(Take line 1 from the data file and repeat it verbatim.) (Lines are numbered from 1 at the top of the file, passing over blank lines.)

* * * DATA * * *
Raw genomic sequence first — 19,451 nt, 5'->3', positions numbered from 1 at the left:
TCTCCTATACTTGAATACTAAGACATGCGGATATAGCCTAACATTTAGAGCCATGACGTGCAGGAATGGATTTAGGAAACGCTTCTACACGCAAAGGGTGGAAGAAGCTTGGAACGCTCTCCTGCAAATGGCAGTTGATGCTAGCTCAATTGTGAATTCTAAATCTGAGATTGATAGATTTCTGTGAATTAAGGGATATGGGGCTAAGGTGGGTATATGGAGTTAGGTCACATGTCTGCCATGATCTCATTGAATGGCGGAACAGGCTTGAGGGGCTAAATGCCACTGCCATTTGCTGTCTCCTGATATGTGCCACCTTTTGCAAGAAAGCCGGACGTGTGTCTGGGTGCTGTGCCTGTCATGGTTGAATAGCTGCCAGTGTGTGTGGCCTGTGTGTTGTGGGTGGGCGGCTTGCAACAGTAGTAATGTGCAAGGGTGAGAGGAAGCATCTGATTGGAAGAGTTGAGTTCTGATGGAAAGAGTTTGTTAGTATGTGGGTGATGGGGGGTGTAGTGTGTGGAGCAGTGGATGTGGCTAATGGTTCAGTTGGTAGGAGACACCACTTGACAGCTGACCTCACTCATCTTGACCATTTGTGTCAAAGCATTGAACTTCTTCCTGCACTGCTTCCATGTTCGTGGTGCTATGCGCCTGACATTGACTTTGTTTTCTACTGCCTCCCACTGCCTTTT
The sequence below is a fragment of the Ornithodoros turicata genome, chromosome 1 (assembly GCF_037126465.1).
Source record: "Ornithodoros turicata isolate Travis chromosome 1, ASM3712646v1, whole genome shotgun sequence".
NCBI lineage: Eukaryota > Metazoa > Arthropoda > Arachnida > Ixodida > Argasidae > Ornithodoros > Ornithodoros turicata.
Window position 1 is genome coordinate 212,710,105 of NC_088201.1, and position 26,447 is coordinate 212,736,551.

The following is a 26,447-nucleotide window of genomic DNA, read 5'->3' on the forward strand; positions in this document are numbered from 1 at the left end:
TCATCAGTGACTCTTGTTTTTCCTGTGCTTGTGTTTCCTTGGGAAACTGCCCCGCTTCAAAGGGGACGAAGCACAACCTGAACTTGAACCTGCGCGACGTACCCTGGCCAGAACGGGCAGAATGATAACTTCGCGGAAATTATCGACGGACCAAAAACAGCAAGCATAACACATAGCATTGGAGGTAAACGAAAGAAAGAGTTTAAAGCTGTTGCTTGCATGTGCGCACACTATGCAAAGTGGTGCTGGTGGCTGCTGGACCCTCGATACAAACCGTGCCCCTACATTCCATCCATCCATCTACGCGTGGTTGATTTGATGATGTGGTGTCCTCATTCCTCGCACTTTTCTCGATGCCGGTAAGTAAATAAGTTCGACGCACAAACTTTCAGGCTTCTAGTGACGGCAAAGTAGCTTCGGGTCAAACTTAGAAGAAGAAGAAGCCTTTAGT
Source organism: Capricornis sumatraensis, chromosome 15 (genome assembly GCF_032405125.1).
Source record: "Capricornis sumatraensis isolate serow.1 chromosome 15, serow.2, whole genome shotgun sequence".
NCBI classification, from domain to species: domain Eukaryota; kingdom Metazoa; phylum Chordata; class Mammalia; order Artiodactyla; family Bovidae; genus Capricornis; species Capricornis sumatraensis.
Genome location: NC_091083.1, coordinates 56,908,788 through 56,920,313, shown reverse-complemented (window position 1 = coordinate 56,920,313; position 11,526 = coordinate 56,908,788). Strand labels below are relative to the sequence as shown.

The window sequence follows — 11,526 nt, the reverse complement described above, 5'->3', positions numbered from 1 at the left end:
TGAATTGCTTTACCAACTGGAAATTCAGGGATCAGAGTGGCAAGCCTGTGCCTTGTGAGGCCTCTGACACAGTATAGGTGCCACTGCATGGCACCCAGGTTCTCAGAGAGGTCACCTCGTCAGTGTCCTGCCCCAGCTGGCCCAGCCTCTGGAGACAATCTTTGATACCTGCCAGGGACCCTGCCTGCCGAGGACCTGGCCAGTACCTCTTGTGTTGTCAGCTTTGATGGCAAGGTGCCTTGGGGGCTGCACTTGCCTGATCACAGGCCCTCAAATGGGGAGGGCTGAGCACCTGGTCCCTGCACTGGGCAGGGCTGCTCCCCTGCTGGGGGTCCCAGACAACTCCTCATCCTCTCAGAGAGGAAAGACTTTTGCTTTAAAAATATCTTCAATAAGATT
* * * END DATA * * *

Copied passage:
Raw genomic sequence first — 19,451 nt, 5'->3', positions numbered from 1 at the left: